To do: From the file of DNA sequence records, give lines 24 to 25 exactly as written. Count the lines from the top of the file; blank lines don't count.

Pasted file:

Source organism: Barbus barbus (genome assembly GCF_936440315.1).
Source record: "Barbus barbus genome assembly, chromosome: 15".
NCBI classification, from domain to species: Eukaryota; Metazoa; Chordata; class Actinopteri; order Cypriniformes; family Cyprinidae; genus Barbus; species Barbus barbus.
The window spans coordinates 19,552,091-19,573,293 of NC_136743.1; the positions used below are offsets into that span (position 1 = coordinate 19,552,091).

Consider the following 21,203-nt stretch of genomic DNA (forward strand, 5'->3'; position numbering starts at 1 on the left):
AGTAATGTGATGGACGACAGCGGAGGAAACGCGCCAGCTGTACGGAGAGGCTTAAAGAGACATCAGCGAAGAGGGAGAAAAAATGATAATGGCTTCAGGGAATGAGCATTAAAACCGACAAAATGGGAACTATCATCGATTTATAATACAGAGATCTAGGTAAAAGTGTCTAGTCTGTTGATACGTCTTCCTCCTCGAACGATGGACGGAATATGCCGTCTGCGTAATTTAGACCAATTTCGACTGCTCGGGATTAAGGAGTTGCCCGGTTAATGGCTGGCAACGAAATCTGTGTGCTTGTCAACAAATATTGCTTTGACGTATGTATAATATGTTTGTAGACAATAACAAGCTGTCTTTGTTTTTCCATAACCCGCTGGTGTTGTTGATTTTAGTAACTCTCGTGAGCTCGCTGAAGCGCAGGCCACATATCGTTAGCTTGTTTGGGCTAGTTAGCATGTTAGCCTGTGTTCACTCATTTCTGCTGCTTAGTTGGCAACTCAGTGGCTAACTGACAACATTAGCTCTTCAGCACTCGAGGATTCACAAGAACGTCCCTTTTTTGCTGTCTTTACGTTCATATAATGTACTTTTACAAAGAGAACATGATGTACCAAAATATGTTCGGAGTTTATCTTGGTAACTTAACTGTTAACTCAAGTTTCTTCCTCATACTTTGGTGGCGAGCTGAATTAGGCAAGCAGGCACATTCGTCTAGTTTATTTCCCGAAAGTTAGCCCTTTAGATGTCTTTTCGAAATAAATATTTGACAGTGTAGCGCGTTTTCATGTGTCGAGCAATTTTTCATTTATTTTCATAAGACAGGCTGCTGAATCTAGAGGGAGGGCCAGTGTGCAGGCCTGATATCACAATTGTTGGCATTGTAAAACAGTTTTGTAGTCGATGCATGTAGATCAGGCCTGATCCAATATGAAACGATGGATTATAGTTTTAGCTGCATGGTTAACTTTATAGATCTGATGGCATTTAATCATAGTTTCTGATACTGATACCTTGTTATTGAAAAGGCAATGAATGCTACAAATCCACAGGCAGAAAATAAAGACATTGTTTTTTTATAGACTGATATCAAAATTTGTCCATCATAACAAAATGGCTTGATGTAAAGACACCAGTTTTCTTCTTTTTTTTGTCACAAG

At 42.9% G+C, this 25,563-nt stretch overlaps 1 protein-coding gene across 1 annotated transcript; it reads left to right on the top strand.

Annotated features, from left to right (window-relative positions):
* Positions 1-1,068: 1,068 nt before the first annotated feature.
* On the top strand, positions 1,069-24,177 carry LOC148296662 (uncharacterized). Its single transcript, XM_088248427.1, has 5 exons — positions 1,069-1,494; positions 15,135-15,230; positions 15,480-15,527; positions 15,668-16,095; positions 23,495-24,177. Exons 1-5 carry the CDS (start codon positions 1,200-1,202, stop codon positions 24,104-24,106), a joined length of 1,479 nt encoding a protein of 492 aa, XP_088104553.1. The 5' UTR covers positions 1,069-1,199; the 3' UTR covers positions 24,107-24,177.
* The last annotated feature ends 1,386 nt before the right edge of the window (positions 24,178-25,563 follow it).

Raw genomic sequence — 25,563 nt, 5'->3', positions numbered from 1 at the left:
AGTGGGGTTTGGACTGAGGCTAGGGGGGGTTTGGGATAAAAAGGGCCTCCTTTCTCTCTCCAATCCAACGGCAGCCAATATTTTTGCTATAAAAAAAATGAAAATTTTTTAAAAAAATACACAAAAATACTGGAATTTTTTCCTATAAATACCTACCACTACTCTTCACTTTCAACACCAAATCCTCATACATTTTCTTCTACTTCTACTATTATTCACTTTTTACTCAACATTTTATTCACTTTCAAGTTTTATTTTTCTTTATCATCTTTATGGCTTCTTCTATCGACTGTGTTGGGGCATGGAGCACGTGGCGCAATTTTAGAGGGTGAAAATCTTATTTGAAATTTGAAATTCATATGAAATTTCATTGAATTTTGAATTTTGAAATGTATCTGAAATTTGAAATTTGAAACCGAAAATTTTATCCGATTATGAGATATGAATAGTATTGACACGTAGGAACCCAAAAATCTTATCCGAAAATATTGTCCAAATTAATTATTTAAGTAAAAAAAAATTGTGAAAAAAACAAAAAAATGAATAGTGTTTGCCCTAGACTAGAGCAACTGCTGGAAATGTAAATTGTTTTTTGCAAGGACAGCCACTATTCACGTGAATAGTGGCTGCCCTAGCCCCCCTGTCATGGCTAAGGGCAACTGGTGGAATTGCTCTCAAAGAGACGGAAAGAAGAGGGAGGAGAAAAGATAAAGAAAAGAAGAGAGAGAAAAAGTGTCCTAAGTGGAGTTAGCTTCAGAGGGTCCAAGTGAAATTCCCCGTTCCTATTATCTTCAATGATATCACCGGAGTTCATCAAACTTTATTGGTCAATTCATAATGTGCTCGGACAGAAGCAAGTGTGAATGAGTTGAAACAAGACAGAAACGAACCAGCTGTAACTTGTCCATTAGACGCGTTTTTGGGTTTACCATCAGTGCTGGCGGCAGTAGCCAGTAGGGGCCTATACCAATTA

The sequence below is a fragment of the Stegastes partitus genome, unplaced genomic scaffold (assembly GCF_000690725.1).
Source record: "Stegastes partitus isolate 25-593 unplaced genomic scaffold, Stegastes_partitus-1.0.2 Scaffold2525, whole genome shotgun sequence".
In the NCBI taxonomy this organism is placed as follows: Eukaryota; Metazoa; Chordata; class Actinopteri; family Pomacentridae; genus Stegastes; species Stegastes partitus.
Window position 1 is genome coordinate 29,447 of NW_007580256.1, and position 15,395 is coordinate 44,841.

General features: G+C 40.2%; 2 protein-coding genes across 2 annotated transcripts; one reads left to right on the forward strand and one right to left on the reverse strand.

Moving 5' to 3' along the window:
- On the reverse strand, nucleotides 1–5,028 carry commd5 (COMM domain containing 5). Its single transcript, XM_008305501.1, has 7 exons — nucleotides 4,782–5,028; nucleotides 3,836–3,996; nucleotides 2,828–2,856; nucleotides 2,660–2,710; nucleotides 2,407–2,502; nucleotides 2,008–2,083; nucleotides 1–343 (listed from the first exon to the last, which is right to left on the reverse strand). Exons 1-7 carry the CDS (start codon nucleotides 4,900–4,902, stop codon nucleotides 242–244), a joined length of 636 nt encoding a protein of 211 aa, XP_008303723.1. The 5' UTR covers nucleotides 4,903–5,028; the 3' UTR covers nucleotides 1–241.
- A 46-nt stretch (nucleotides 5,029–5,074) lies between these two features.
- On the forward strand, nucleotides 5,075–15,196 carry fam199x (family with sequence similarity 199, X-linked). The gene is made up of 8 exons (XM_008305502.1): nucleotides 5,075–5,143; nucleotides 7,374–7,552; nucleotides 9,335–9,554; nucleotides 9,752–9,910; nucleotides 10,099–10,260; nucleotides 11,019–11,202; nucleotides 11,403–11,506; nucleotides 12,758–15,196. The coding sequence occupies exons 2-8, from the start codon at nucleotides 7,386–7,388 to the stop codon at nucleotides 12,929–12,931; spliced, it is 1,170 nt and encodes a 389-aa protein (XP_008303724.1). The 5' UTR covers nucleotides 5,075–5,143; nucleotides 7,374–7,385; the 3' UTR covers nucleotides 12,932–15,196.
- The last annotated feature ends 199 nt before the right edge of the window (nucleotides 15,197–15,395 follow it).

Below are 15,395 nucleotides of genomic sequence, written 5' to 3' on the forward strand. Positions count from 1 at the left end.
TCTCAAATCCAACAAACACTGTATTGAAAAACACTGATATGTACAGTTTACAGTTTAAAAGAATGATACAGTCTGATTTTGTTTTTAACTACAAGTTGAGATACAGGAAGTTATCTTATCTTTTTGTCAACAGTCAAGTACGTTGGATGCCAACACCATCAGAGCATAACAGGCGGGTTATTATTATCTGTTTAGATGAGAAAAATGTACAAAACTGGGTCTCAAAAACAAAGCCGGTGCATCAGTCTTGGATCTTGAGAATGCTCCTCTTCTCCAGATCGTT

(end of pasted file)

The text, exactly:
Below are 15,395 nucleotides of genomic sequence, written 5' to 3' on the forward strand. Positions count from 1 at the left end.
TCTCAAATCCAACAAACACTGTATTGAAAAACACTGATATGTACAGTTTACAGTTTAAAAGAATGATACAGTCTGATTTTGTTTTTAACTACAAGTTGAGATACAGGAAGTTATCTTATCTTTTTGTCAACAGTCAAGTACGTTGGATGCCAACACCATCAGAGCATAACAGGCGGGTTATTATTATCTGTTTAGATGAGAAAAATGTACAAAACTGGGTCTCAAAAACAAAGCCGGTGCATCAGTCTTGGATCTTGAGAATGCTCCTCTTCTCCAGATCGTT